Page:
“Faith” opens up righteousness as a potential gift to all who believe. Paul makes a major point of this here. “There is no difference (or, distinction); for all have sinned and fall short of the glory of God, and (therefore all) are justified freely (without merit or achievement declared right with God) by his grace . . . ”
What does it mean to “fall short of the glory of God”? First, what is God’s “glory”? The Greek word itself (doxa) means, “glory, radiance, splendor”. Doesn’t help much, does it! John Piper calls glory “the going public of [God’s] infinite worth . . . the infinite value of God”. So we gaze at the heavens and the earth that this God created. We marvel at stars and clouds and mountains and oceans—and sleeping babies. How glorious this Creator! What a treasure all that he is must be!
But humans have exchanged God’s glory for images (Romans 1:19-24). Thus, we “fall short” and are left without all that he is; indeed, we incur his wrath.
The Jew who’s been circumcised to mark his belonging to God’s people and assiduously commits to keeping God’s Law can now be “justified freely by [God’s] grace through the redemption that came by Christ Jesus. So can the pagan Gentile men whom God had given over to their consuming sexual passions for one another. Like the “religious” person, the immoral person who’s utterly rejected God and his laws is declared right with God “freely” by faith.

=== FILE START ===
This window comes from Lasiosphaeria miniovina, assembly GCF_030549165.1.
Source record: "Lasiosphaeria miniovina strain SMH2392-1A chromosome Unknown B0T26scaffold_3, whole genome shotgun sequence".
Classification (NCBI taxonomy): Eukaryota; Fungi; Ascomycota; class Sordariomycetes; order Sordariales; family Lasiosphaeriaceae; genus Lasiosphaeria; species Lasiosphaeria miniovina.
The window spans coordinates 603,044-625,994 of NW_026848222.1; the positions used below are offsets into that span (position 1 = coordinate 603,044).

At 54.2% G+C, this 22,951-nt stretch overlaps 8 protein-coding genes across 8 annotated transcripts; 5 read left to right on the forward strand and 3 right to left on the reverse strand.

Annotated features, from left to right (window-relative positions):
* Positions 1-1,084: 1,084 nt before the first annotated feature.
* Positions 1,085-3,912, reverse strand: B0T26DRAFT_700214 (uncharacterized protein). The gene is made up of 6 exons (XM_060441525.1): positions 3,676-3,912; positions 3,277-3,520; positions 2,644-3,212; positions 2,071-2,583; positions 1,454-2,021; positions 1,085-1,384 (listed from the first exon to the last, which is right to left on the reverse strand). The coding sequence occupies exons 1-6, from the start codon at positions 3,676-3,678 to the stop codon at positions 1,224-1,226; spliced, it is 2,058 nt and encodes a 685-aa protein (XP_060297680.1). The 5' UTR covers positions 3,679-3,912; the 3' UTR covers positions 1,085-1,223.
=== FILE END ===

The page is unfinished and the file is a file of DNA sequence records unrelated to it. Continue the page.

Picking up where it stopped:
This is “grace” (God’s favor, kindness, unearned love). And it comes “through the redemption that is in Christ Jesus.” “Redemption” means “to buy back” and carries with it the idea of slaves being released. So, we are slaves “under (the power of) sin” (Romans 3:9), but we can be redeemed (bought back from slavery) by Christ’s ransom-price death. Thus, this faith centers in the person of Jesus Christ, crucified.
“God presented him as a sacrifice of atonement, through faith in his blood. He did this to demonstrate his justice, because in his forbearance he had left the sins committed beforehand unpunished—he did it to demonstrate his justice at the present time, so as to be just and the one who justifies those who have faith in Jesus” (Romans 3:25,26).